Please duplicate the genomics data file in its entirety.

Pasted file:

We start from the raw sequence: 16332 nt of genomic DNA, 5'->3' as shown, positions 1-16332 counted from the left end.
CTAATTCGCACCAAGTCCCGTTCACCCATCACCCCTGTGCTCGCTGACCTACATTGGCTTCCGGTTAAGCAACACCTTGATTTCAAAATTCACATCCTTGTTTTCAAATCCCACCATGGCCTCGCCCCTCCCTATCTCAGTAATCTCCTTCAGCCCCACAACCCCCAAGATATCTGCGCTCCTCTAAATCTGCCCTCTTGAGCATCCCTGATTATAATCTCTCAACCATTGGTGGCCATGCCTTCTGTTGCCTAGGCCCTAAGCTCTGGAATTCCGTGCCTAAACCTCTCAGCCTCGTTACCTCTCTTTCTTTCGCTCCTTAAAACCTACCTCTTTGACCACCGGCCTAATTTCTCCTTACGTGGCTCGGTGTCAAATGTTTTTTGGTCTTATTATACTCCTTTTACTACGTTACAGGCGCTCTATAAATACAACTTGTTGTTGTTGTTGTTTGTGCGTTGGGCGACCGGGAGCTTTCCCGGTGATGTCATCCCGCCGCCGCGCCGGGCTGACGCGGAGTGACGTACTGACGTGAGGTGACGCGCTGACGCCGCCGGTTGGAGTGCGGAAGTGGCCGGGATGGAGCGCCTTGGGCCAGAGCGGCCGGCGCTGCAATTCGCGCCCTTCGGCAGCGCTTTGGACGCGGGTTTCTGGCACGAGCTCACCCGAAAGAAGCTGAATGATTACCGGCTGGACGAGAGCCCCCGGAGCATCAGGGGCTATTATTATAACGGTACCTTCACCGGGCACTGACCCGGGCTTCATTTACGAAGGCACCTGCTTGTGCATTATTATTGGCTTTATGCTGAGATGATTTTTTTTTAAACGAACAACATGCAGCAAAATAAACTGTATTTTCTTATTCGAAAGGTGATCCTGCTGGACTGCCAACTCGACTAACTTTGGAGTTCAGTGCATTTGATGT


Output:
We start from the raw sequence: 16332 nt of genomic DNA, 5'->3' as shown, positions 1-16332 counted from the left end.
CTAATTCGCACCAAGTCCCGTTCACCCATCACCCCTGTGCTCGCTGACCTACATTGGCTTCCGGTTAAGCAACACCTTGATTTCAAAATTCACATCCTTGTTTTCAAATCCCACCATGGCCTCGCCCCTCCCTATCTCAGTAATCTCCTTCAGCCCCACAACCCCCAAGATATCTGCGCTCCTCTAAATCTGCCCTCTTGAGCATCCCTGATTATAATCTCTCAACCATTGGTGGCCATGCCTTCTGTTGCCTAGGCCCTAAGCTCTGGAATTCCGTGCCTAAACCTCTCAGCCTCGTTACCTCTCTTTCTTTCGCTCCTTAAAACCTACCTCTTTGACCACCGGCCTAATTTCTCCTTACGTGGCTCGGTGTCAAATGTTTTTTGGTCTTATTATACTCCTTTTACTACGTTACAGGCGCTCTATAAATACAACTTGTTGTTGTTGTTGTTTGTGCGTTGGGCGACCGGGAGCTTTCCCGGTGATGTCATCCCGCCGCCGCGCCGGGCTGACGCGGAGTGACGTACTGACGTGAGGTGACGCGCTGACGCCGCCGGTTGGAGTGCGGAAGTGGCCGGGATGGAGCGCCTTGGGCCAGAGCGGCCGGCGCTGCAATTCGCGCCCTTCGGCAGCGCTTTGGACGCGGGTTTCTGGCACGAGCTCACCCGAAAGAAGCTGAATGATTACCGGCTGGACGAGAGCCCCCGGAGCATCAGGGGCTATTATTATAACGGTACCTTCACCGGGCACTGACCCGGGCTTCATTTACGAAGGCACCTGCTTGTGCATTATTATTGGCTTTATGCTGAGATGATTTTTTTTTAAACGAACAACATGCAGCAAAATAAACTGTATTTTCTTATTCGAAAGGTGATCCTGCTGGACTGCCAACTCGACTAACTTTGGAGTTCAGTGCATTTGATGT